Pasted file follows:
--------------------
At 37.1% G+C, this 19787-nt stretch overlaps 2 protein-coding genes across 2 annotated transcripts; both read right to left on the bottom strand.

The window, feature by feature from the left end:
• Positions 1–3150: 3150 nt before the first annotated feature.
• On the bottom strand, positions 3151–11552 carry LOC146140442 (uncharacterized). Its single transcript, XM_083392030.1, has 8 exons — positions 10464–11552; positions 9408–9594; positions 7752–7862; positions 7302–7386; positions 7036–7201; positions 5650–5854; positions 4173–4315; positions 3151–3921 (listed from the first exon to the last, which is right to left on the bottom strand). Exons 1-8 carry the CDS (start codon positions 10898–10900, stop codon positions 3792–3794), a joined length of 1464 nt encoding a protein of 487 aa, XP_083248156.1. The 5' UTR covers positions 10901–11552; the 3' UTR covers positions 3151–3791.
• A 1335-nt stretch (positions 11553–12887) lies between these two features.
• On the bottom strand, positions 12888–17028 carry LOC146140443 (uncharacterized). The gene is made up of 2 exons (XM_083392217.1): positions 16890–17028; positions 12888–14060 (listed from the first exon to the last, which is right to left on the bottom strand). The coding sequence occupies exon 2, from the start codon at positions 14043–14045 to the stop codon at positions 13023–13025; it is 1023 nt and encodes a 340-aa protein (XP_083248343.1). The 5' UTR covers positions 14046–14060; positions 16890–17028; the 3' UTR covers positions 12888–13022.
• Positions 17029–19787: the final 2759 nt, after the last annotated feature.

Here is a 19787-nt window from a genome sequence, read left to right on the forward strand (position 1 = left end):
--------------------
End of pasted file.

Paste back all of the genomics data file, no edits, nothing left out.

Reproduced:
At 37.1% G+C, this 19787-nt stretch overlaps 2 protein-coding genes across 2 annotated transcripts; both read right to left on the bottom strand.

The window, feature by feature from the left end:
• Positions 1–3150: 3150 nt before the first annotated feature.
• On the bottom strand, positions 3151–11552 carry LOC146140442 (uncharacterized). Its single transcript, XM_083392030.1, has 8 exons — positions 10464–11552; positions 9408–9594; positions 7752–7862; positions 7302–7386; positions 7036–7201; positions 5650–5854; positions 4173–4315; positions 3151–3921 (listed from the first exon to the last, which is right to left on the bottom strand). Exons 1-8 carry the CDS (start codon positions 10898–10900, stop codon positions 3792–3794), a joined length of 1464 nt encoding a protein of 487 aa, XP_083248156.1. The 5' UTR covers positions 10901–11552; the 3' UTR covers positions 3151–3791.
• A 1335-nt stretch (positions 11553–12887) lies between these two features.
• On the bottom strand, positions 12888–17028 carry LOC146140443 (uncharacterized). The gene is made up of 2 exons (XM_083392217.1): positions 16890–17028; positions 12888–14060 (listed from the first exon to the last, which is right to left on the bottom strand). The coding sequence occupies exon 2, from the start codon at positions 14043–14045 to the stop codon at positions 13023–13025; it is 1023 nt and encodes a 340-aa protein (XP_083248343.1). The 5' UTR covers positions 14046–14060; positions 16890–17028; the 3' UTR covers positions 12888–13022.
• Positions 17029–19787: the final 2759 nt, after the last annotated feature.

Here is a 19787-nt window from a genome sequence, read left to right on the forward strand (position 1 = left end):